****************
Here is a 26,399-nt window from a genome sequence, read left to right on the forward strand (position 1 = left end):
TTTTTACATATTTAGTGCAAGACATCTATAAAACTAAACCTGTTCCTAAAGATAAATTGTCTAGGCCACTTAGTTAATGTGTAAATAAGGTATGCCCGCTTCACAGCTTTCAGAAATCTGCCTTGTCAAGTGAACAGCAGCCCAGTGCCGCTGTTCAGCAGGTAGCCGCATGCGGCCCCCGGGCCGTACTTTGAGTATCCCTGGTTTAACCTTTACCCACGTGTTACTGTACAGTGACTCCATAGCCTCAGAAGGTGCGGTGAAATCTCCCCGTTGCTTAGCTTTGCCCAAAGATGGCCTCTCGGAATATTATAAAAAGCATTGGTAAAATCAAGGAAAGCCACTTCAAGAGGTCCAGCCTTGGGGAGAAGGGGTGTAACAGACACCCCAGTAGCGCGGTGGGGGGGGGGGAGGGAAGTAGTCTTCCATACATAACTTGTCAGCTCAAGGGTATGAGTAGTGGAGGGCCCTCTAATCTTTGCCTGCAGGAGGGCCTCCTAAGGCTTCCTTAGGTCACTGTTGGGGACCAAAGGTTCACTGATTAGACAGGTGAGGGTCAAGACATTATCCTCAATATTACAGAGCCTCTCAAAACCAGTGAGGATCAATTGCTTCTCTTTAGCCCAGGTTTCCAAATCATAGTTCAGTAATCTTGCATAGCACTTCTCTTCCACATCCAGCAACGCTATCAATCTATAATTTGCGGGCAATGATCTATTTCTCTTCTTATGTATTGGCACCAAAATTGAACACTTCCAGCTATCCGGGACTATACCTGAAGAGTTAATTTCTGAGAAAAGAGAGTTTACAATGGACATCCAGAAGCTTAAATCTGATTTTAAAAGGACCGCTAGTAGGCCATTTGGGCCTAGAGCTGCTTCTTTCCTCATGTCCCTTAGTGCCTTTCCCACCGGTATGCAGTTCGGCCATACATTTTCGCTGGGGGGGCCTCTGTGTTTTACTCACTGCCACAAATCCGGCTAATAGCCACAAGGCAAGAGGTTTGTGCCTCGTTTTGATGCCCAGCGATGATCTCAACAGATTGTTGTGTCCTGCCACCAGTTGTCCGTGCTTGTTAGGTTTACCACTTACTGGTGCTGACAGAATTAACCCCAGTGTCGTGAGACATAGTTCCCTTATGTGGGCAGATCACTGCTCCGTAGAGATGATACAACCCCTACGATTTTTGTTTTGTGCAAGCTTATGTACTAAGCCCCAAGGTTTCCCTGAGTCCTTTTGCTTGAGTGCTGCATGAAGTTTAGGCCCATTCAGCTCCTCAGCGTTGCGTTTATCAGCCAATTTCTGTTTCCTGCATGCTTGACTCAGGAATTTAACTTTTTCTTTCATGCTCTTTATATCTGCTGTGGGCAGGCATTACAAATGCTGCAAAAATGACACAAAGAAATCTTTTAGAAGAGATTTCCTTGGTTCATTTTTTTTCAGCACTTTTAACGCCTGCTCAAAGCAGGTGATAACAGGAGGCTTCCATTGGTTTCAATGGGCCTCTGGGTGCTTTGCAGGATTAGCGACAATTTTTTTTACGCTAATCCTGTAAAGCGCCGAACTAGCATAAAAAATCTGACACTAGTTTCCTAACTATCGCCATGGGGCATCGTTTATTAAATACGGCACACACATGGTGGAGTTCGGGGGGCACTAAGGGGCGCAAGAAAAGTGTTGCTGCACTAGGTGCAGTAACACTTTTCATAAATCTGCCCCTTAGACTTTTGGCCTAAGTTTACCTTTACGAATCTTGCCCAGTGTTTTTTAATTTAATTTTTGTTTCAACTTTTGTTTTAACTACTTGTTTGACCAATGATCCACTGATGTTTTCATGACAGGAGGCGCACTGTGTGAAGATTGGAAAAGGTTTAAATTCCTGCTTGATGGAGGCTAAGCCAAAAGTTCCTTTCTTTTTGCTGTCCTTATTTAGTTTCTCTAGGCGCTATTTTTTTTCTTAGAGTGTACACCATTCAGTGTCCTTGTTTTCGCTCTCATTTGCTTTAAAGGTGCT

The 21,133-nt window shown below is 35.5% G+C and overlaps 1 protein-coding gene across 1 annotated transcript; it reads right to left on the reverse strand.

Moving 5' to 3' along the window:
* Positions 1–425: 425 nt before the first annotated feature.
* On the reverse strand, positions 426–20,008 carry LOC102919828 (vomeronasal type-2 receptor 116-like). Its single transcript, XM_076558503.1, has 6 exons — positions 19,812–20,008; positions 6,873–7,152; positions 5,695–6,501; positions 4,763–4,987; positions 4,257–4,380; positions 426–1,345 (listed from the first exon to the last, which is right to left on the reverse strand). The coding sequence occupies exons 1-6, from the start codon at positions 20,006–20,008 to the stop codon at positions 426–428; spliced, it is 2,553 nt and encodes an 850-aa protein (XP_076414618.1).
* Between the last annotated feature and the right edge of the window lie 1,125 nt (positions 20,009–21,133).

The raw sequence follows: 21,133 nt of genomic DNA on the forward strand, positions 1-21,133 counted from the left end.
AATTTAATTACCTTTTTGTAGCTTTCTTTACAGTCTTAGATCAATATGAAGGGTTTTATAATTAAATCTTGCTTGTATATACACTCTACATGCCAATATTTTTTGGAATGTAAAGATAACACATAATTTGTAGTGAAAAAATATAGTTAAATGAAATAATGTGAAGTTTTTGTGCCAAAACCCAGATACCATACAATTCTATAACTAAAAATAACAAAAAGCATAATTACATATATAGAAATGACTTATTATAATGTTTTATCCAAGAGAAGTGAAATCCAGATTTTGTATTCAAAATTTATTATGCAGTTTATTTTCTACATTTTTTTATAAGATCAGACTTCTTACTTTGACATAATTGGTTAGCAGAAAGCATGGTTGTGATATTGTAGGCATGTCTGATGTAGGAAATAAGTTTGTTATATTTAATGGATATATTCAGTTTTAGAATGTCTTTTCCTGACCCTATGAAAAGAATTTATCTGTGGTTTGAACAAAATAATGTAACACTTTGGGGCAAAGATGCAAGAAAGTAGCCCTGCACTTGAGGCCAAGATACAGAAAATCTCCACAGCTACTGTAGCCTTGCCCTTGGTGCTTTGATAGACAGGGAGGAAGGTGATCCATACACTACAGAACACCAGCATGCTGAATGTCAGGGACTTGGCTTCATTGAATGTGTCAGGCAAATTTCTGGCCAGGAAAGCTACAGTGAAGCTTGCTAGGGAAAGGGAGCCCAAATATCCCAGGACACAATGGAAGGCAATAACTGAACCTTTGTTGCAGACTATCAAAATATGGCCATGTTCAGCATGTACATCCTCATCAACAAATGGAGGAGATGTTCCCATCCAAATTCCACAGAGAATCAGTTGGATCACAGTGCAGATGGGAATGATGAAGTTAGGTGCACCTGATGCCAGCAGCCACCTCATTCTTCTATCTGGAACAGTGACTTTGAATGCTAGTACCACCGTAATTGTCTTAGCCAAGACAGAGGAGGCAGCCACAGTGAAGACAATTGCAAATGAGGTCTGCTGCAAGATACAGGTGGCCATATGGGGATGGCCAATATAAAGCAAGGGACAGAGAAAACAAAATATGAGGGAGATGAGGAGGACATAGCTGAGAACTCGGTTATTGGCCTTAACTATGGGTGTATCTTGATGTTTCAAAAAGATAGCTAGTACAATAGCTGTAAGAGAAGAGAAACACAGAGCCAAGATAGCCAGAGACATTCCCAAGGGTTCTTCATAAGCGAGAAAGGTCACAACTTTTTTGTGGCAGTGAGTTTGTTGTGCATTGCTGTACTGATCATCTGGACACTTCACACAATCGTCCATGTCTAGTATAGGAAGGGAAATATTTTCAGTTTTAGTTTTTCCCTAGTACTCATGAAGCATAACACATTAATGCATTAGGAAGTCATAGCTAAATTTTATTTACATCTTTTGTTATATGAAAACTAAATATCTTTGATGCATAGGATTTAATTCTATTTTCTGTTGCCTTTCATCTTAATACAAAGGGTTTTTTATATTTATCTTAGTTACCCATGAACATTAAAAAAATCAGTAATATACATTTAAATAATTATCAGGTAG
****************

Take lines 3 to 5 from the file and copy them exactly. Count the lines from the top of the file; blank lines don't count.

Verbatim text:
The 21,133-nt window shown below is 35.5% G+C and overlaps 1 protein-coding gene across 1 annotated transcript; it reads right to left on the reverse strand.

Moving 5' to 3' along the window:
* Positions 1–425: 425 nt before the first annotated feature.